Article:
BUT, this will be the first wood body car I have undertaken. Since there is no vendor near us, that can complete the body wood, I am relying on a quality vendor to manufacture the body wood for me. At this time, it appears there are no vendors making the Center Door body wood. That leaves me to do it all. A project of extremely large proportions.
Thus, I am asking for all the help I can get, from the most knowledgeable people I can find. Those people are right here on this forum. I am educating myself as best I can before jumping into a project I may not be capable of doing. At this point, it appears the only way to find out if I'm capable or not, is to just do it. Then we'll all know.
I thank all of the people who have responded and helped educate me. Having worked with Ts for just 5 or so years, I consider myself to be a newbie and in need of all the education/help I can get.
Thank You All for Your Assistance and Comments.
I would suggest posting this over on the regular forum with a link to this one. You might get more eyes on it as a question to people that have done this type body. I do have a question, how bad is the wood or is not there?
Terry, while you state you are not a woodworker, I believe a strong argument could be made countering that by you acknowledging that in your past you have built custom furniture and done trim work in your basement. It also appears you possess common sense, which quite frankly is not too common these days. I think you should try it.
As for tools, much of what I own is because it saves time which ultimately saves my customer money. Please remember that we purchase our wood (white ash) from the sawmill and then air dry it to 15%-18% so we can steam bend it if we need to however starting with kiln dried is perfectly acceptable too. I have posted some of my equipment below however you will need to look thru the wood pieces. We have a 5hp 3ph 20" planer, a Powermatic 14" band saw, a 3hp 3ph Delta 10" table saw, a Delta 43 shaper, a drill press, a 3"x36" & a 6"x48" belt sander amongst other stuff like clamps, mortising fixtures, etc., etc. We also use a Bridgeport Mill with a DRO to layout & drill/notch sills and other bigger body pieces. Do I think you would need all of this equipment to successfully redo the bodywood in your car. Absolutely not. Therefore I think you should go for it. FWIW, my contact info is in my profile if you want to call sometime and I can give you some pointers if you like. Again, best wishes!!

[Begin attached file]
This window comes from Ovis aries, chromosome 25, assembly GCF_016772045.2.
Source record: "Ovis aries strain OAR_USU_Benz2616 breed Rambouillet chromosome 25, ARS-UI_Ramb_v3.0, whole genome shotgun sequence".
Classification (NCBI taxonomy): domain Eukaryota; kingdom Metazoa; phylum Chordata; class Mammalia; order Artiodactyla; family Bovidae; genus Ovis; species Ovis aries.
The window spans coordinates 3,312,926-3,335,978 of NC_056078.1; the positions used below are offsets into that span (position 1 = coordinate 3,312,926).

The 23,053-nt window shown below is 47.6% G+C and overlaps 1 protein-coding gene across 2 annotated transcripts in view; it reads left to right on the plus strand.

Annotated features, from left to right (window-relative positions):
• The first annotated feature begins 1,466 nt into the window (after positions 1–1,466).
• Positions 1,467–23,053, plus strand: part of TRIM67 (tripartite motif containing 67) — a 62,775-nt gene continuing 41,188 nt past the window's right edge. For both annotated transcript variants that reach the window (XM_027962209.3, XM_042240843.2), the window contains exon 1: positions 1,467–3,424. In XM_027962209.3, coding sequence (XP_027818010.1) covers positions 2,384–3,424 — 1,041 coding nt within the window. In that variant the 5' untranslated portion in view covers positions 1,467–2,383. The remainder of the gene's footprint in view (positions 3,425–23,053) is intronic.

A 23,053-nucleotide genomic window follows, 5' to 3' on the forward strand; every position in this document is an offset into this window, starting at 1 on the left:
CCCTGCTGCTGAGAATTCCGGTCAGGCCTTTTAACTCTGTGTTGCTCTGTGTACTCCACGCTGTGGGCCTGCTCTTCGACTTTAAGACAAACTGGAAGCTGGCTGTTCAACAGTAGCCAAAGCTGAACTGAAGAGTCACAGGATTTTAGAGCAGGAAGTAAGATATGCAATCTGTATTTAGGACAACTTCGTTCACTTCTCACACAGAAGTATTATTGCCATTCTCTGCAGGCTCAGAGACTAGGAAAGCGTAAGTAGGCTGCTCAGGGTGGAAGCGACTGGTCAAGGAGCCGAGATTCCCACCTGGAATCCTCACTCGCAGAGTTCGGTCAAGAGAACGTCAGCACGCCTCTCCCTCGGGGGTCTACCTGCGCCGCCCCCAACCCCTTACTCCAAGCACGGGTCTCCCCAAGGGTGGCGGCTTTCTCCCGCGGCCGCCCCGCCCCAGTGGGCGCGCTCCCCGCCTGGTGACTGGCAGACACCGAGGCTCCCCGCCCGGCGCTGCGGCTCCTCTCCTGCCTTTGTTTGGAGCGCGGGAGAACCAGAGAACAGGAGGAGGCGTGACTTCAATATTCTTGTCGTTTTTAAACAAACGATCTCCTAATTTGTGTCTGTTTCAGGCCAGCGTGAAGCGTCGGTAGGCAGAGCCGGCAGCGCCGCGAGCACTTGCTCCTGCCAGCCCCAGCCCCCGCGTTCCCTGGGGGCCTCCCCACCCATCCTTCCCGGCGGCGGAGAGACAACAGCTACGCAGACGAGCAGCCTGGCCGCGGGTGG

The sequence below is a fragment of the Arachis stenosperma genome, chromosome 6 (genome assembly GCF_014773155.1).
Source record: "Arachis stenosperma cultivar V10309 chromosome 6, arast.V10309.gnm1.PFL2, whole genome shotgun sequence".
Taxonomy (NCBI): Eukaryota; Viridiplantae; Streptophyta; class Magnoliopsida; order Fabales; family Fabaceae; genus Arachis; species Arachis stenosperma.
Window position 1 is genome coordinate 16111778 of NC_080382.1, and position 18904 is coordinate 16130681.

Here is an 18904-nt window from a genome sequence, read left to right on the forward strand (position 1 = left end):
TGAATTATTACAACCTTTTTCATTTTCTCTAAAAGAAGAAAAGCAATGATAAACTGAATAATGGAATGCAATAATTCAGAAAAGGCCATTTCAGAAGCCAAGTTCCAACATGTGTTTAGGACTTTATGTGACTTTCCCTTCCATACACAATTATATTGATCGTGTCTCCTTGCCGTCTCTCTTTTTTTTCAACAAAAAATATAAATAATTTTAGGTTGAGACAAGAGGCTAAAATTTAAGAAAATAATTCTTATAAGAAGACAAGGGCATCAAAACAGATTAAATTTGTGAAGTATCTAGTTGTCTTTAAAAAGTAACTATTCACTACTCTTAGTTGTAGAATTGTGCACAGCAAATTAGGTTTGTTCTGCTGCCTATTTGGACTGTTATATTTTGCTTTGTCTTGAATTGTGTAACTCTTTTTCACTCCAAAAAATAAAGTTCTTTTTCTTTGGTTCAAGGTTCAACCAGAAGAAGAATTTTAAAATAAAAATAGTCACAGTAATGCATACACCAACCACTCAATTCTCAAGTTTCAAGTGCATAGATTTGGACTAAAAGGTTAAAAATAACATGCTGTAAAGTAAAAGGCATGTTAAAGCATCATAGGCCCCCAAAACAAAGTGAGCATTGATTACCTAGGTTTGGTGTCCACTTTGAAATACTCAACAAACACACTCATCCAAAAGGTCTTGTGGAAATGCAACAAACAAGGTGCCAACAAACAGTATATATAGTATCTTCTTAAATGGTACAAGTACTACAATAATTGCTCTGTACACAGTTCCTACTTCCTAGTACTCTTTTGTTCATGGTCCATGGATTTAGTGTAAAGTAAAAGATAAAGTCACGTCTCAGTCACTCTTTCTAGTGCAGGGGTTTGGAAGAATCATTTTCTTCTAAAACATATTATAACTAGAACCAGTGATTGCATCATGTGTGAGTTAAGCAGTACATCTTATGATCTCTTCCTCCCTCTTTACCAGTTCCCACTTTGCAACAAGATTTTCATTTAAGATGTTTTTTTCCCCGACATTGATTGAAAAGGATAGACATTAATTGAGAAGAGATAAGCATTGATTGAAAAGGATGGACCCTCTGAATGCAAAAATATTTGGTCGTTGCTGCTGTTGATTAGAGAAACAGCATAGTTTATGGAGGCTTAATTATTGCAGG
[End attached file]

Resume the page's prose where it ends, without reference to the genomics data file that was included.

Brent's pictures do show how wood should fit and match the original samples--his samples are really nice ones too!
Yes, body wood requires the patience of a furniture maker and a cabinet maker. It often also requires the skills of a magician's prop maker!
Patience, attention to detail, and problem solving are what it takes. I say problem solving as many times we don't have the equipment originally used to make these parts, so you have to figure out how to do it another way.
As for wood species, it depends on what part of the body you are building. The base framework can even be made of fir and work. However, top bows need to be very strong, yet flexible. Oak is sometimes used for these, but it's not my first choice, and it's about the only place I would even use wood in a body.
So, hopefully this doesn't scare you off! If you have some equipment, and the time, you can likely do a better job than a "commercial" outfit, as you aren't working against the clock.
Thank you for the suggestion. I have opened a thread on the Forum. I'm expecting to get more education from there. I need all I can get before I jump into this project.
Thank you for the great endorsement and photo of Brent's work. It's always good to see and hear comments about a True Craftsman.
Thank you for the evaluation and support. My wife and I spent time looking at your Facebook page and photos. I can honestly say: You are a True Craftsman in every sense of the statement. Your work is superb and the results speak for themselves. This is the quality of work I strive to achieve. Thank you for providing educational material for my meager attempts to copy your work.
I will be calling you to discuss this further.
Again, I can't say this enough: Thank You All for taking time to help me in this endeavor. I will keep your comments in mind as I move forward.
Anyone have any more input on this subject?
If you do not have a copy, I suggest getting the 1923 body parts book. It has a good illustration the the center door and of course a parts list for same.
Terry and Sharon: I have the main sills, Floor boards and a few other pieces of wood that you are welcome to borrow. I also have some small pieces of hard wood you can have at no cost.
Mark, I have a copy of the 23 and other parts books. I have a good understanding of what is needed, I just need some good patterns to follow.
Dave, Thank you. We will be in touch to borrow those.
Remember there will be significant differences between the Fisher and Wadworth bodies.
Thank you for your input. I agree there are major differences between the two. As we have a Fisher body, and Wadsworth had a major fire in 1919, taking out just about all of their factory, Fisher bodies were more common '19-'20. Later body parts might not fit well on the earlier Fisher body. That's another problem I'll have to deal with.
Still looking for blue prints, plans, or drawings of the wood pieces. I'll have to fit each piece to the sheet metal I have to ensure a good fitting body when I'm finished. I have some good pieces as patterns to start with. Which body manufacturer these were patterned after, is a mystery.